Heroic rally crews arrive in Cape Town

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A last-day turnaround meant that a Subaru Impreza was the overall winner of the epic London to Cape Town Rally from a Toyota Hilux, but there were no major upsets among the classics in the final throes of the event.

The Porsche 911 of Joost van Cauwenberge and Jacques Castelein came home an astonishing third overall, while the 912 of Alastair Caldwell ad Hayden Burvill – complete with bucket air scoop – was sixth.

Next classic to finish was the 1970 Volvo 144 of Atherton and Henchiz in ninth, three spots ahead of the same vintage Datsun 510 of Pickering and Boddy.

First of seven Peugeots to reach Cape Town was the 1972 504 of Chriqui and Thiolat in 15th.

There were range of class awards, but classics unsurprisingly featured a lot in the special awards.

The True Grit prize was given to Ben and Mike Dawson who drove their 1975 Mk2 Escort non-stop across Ethiopia after losing two days to a broken stub axle (main image).

It was no shock when the Stephensons picked up the Against All Odds gong for their heroic efforts in a 1923 Vauxhall OD 23-60.

Organiser's final briefing

At last! We finally see the silhouette of Table Mountain…and roll down the long drive lined with palm trees to the Table Bay Hotel - the South Atlantic a pebble throw away. We have made it.

It's an emotional moment. Tears roll down the faces of grown men. The weeks of tension finally evaporates in the hot sun. Shrieks of joy from wives and girl friends. Sheer relief from mothers, all combined with hugs and kisses amid the froth of champagne spray. Engines are turned off for the last time.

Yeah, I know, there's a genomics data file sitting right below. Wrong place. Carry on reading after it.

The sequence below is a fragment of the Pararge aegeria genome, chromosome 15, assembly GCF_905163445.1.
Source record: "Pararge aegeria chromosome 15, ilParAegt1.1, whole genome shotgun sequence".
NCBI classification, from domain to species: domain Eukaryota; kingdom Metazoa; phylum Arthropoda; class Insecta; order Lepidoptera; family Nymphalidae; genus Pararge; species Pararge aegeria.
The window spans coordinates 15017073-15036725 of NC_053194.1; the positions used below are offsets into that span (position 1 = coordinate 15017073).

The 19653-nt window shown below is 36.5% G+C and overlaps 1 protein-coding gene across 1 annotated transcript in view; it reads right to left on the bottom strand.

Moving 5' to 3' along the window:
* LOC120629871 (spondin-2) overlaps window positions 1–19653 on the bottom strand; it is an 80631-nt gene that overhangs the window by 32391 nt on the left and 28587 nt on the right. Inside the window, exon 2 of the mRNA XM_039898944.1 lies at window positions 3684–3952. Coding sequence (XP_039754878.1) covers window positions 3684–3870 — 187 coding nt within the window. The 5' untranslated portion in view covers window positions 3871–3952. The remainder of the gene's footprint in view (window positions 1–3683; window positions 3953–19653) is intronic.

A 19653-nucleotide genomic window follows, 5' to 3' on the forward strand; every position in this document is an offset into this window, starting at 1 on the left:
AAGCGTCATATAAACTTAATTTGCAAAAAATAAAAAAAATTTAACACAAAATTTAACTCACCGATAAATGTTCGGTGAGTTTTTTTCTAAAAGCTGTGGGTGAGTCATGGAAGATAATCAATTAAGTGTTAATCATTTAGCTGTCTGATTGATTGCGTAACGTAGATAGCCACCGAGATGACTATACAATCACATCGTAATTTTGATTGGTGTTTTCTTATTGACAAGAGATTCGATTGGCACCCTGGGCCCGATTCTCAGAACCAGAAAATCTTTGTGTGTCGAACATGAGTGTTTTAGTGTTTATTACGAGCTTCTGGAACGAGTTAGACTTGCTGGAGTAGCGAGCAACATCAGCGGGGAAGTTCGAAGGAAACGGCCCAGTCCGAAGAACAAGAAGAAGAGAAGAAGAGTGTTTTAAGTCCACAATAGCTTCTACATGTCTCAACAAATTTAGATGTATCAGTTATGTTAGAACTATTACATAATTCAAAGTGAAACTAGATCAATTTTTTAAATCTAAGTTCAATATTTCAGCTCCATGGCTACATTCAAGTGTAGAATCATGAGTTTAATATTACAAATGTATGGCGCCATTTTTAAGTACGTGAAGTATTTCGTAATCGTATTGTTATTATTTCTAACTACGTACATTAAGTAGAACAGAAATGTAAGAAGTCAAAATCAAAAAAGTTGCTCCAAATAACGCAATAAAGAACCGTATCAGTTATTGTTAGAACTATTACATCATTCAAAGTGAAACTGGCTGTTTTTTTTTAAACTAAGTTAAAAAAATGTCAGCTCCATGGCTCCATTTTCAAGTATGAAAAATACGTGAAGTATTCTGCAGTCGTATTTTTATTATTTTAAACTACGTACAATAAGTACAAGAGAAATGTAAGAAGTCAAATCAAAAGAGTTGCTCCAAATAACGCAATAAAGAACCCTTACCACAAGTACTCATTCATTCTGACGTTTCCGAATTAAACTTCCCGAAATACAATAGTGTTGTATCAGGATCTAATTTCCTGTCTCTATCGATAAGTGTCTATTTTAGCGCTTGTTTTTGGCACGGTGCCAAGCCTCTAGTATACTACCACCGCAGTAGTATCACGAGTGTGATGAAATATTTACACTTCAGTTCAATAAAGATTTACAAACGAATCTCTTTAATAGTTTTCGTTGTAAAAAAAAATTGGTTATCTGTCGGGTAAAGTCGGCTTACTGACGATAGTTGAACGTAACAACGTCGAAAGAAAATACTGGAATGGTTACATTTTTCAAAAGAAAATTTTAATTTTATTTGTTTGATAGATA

It's been a tense day - Africa has been throwing surprises in our tracks from the moment we arrived in Egypt. Today, rally leader Steve Blunt, after extending his three second lead into a still slender 38 second margin, ran out if petrol. The gauge was faulty. Minutes ticked by waiting for someone to save the rally leaders.

All the Peugeots lined up alongside each other, crews sat on the roofs shaking hands, camera crews snapped away, as families and loved ones who have not seen driver or navigator for a month threw their arms around grimy shirts that looked as if they have been worn for weeks. The stories and adventures unfolded in South Africa's summer sun and the beer bottles lubricated dry throats, to improve upon the telling.

So, rocky goat tracks in Greece that followed on from dark woods in Kent and muddy tracks of the poppy fields of Northern France. Egypt's Snake Valley, to the thousands that cheered us all the way across Ethiopia, the amazingly rocky track that is Kenya's road to a place called Marsabit …Tanzania's muddy jungle trails …to a country called Namibia, so vast, so open, and so empty, one driver remarked: "Does anyone live here?"

In 14 countries, touching three Continents, driving 14,000 kilometres in 26 driving-days we have, today after reaching Cape Town, experienced an event only made possible by the combined enthusiasm and encouragement of many along the way… Tonight we now gather together for one last time, and cheer those who are taking home a silver trophy. But, deep down in our hearts, we are all agreed on one thing. All those who drove into Cape Town are very special winners.

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